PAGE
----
Major spoilers below for anyone who hasn’t yet watched Yellowjackets’ Season 2 finale, so be warned!
When Jasmin Savoy Brown told CinemaBlend that the Yellowjackets Season 2 finale would be insane and humongous, she wasn’t employing even a fleshy sliver of hyperbole. “Storytelling” absolutely brought the goods — or the very-bads, depending on one’s viewpoint — with several brutal shocks and twists filling out the episode’s final 5-10 minutes. 1996-era Natalie was possibly revealed to be the (first?) Antler Queen, all while current-day Nat seemed to be killed off. As emotional as everything already was, arguably the most devastating moment went down when all of the teens woke up to the cabin going up in flames. It turns out Coach Ben can give the Wilderness a run for its money by way of maliciousness.
Did Coach Ben Set The Cabin On Fire?
While the episode didn’t show Steven Krueger’s survivor with a smoking gun, or whatever other smoking apparati, the clues were laid out for viewers to connect all the dots. The first dot was Nat turning down his offer to share his underground haven as a duo, though I’m not 100% clear on whether or not he had the fire plan in mind at that point.
The second dot was Ben being unable to set a flint-assisted fire, which led to the third dot: him nabbing matches, an axe, some rope, and other supplies from the cabin. While in the midst of his thieving, the coach witnessed Travis and the other teens giving Nat the royal treatment after they’d feasted on Javi, which made up the final dots of motivation.
He presumably would have needed to hang out in the snow until everyone went to bed, since I find it hard to believe even in this bonkers universe that Ben could trek back and forth between the cabin and underground spot multiple times in a single day, with or without an ample supply of protein involved. But that’s hardly a sticking point either way. And who’s to say the Wilderness didn’t help him out a little?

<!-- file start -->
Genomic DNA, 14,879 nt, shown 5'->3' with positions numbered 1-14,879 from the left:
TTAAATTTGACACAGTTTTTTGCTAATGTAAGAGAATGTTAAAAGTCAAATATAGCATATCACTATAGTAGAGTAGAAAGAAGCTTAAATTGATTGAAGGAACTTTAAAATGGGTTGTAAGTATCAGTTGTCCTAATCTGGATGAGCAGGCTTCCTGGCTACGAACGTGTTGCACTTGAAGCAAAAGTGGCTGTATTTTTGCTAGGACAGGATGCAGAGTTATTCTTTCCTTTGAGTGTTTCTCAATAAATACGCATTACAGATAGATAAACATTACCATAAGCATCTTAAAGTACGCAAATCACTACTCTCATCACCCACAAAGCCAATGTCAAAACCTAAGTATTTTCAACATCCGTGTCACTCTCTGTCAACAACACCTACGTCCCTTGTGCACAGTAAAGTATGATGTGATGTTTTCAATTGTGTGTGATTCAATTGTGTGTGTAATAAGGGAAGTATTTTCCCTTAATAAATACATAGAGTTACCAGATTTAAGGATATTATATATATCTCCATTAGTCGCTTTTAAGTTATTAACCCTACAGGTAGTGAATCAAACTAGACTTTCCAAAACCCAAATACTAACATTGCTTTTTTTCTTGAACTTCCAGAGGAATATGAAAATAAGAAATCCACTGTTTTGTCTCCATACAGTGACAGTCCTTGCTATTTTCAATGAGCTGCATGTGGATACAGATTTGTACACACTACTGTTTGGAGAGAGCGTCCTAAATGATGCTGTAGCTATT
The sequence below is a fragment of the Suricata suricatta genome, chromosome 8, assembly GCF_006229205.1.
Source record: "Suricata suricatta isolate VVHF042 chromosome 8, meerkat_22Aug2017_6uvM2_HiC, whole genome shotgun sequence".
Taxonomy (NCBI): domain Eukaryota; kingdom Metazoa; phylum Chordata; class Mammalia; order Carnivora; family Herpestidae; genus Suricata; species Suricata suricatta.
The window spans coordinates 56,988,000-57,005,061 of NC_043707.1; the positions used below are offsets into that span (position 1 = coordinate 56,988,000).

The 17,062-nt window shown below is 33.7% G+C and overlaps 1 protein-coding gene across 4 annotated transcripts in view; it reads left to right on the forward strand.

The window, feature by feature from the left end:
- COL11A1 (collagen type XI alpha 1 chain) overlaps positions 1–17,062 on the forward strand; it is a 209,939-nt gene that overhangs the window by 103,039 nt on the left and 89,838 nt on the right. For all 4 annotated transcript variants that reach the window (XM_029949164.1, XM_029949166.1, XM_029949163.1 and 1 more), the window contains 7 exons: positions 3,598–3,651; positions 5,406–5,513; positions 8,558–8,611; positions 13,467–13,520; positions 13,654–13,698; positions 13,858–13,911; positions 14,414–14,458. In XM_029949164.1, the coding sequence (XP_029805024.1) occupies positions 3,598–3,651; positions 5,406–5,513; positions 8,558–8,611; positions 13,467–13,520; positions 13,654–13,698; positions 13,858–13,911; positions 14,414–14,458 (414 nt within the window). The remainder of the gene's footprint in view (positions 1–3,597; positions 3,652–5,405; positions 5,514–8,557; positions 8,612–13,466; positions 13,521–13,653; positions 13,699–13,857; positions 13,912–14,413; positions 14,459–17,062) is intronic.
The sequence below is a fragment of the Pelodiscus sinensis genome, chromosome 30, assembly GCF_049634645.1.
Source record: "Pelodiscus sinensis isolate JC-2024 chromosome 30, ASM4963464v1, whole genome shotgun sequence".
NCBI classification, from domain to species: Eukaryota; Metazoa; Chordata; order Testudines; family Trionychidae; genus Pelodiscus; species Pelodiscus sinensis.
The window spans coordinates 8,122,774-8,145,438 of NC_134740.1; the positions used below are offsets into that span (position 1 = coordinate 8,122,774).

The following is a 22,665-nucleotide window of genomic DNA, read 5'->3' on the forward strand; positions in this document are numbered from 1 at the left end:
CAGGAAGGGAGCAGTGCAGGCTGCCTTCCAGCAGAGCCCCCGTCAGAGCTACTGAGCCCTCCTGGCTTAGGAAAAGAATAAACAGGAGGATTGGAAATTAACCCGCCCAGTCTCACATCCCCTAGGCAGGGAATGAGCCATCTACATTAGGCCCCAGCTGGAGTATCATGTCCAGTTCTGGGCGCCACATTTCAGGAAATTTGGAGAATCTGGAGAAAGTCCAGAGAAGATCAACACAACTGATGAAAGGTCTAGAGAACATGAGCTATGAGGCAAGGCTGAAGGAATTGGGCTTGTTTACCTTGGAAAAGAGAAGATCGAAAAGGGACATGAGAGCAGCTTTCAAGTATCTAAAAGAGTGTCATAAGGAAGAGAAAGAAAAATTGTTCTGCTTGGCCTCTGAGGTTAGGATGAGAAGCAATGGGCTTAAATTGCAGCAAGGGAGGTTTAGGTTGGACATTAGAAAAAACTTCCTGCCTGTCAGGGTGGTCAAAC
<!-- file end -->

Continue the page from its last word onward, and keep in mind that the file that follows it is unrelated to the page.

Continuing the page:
The only reason why I could possibly allow Yellowjackets to explain the fire through different circumstances is if it involves a needle drop cover of Billy Joel’s “We Didn’t Start the Fire,” with Ben sung in place of “We.”
Could The Fire Kick Off The Efforts That Lead To The Teens’ Rescue?
With so much angst and worry revolving around the girls (and Travis) losing their zone of warmth and safety, it would be easy to not pay too much mind to the rising-camera shot that closes the finale out. One could certainly think that the overhead view of the area was meant to show us how deep in the middle of woodsy oblivion the survivors are, and how hard it would be for any of them to reach a town or well-traveled road.
The flip side would be that Yellowjackets’ creative team wanted to showcase just how far and wide the smoke from the cabin fire spread, making it fairly likely that someone from genuine civilization will be able to see it, even in the middle of the night. And that someone might try to follow up on where the smoke was coming from, which wouldn’t be as easy as it sounds, especially in 1996.
If the exact same circumstances happened in 2023, it probably wouldn’t take a ridiculously long time to source a fire in the thick of whatever area the plan went down in, with cell phones and drones as commonplace as they are. Not to mention how much bigger a news story the team’s disappearance would be in the age of social media, which would no doubt spark dozens of amateur investigators (like Elijah Wood’s Walter) to go on the hunt.
But if we can assume that even a single person caught sight of the smoke billowing out of the trees on the night of the cabin fire, we can make the leap to also assume they may choose to look into things after the fact. Maybe the person is a forest ranger who has to go through bureaucratic red tape to get the attention of a government official with enough pull to actually send a search and rescue team out in the area.
So if the Season 2 finale slots in around the halfway point between the crash and the rescue, that would mean it’d take the hypothetical person mentioned above roughly 9-10 months to pull everything together and reach Shauna, Nat, Travis, Tai, Van, Lottie, Misty and whoever else may have also survived. Not the wildest idea, and it’s made all the more possible if the fire spreads out a bit after taking the cabin out. Nothing makes finding a needle in a haystack easier than burning down the haystack.
I feel it would count as pure irony for Ben’s attempt to kill all the teens be the thing that actually set up their eventual rescue. And if anyone knows anything (or nothing) about irony, it’s Alanis Morrisette, whose theme song cover closed out the episode. It’s all connected.
Audiences with Paramount+ subscriptions will soon have Showtime’s library of TV series added to its programming lineup, but until that point, fans can stream all episodes from both seasons on Showtime’s app and website. Now did anyone see where my big plate of totally non-human meats went?